We know there are numerous factors helping to explain why the centuries-old Romanov dynasty was successfully overthrown in 1917 by an otherwise motley crew of ragtag Marxists.

The Russian Empire was making baby steps toward economic viability, but was rotten to the core when it came to the abilities of its ruling class. Like a celiac loose in a bakery, Tsar Nicholas II rushed into the one situation guaranteed to irreparably weaken his grip: Total war, in the form of World War I, a mind-numbing conflagration that exposed every socio-economic fault line in Russia and created whole new opportunities for cultural collapse.

There were two revolutions in Russia in 1917. The first occurred in February (according to the Julian calendar), toppling the already tottering tsar. A provisional government was formed, and it announced a series of comparatively liberal reforms.

However, the briefly powerful Alexander Kerensky failed to properly read the room, and Russia remained "in" the war in the face of overwhelming public sentiment for peace. Society continued to crumble, and in November the numerically inferior Bolsheviks -- the Commies -- welded superior leadership with the broad support of workers and peasants (many of them attracted by V.I. Lenin's brilliant "campaign" slogan of Peace, Bread, Land) and overthrew the provisional government.

Now, where was I?

Ah, yes, the coronavirus, Covid-19, which seeks a vulnerable host for the purpose of self-perpetuation, and could not have found a better candidate than our disunited states of dystopia. 

Still, as Russia proved more than a century ago, opportunism need not be restricted to a virus. Mega-corporations, capital accumulators and the 1% show no visible compunction when it comes to seizing the moment to fleece the rest of us, again and again, and we can't rely on either major political party for usefulness when both suckle the very same teat.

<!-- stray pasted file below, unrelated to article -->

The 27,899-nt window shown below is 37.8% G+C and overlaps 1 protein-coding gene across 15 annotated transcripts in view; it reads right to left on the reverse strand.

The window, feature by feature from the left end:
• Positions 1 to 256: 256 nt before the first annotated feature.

The late Gore Vidal (1925-2012) was the subject of a documentary called The United States of Amnesia, released in 2014.

A curious condition of a republic based roughly on the original Roman model is that it cannot allow true political parties to share in government. What then is a true political party: one that is based firmly in the interest of a class be it workers or fox hunters. Officially we have two parties which are in fact wings of a common party of property with two right wings. Corporate wealth finances each. Since the property party controls every aspect of media they have had decades to create a false reality for a citizenry largely uneducated by public schools that teach conformity with an occasional advanced degree in consumerism.

Are these advanced degrees in consumerism serving us well in a time of flattened curves and social distancing, or are we revealed to be inhabiting a failed state, dragged into the abyss not only by four decades of Hayek's neoliberal claptrap -- a destructive form of social engineering as or more offensive than what Lenin foisted on the Russians -- but more ominously, our own inability (read: unwillingness) as individuals to have an semblance of a clue as to exactly who are oppressors are?

Fetch me my pitchfork, ma -- well, just as soon as we all make it out of quarantine.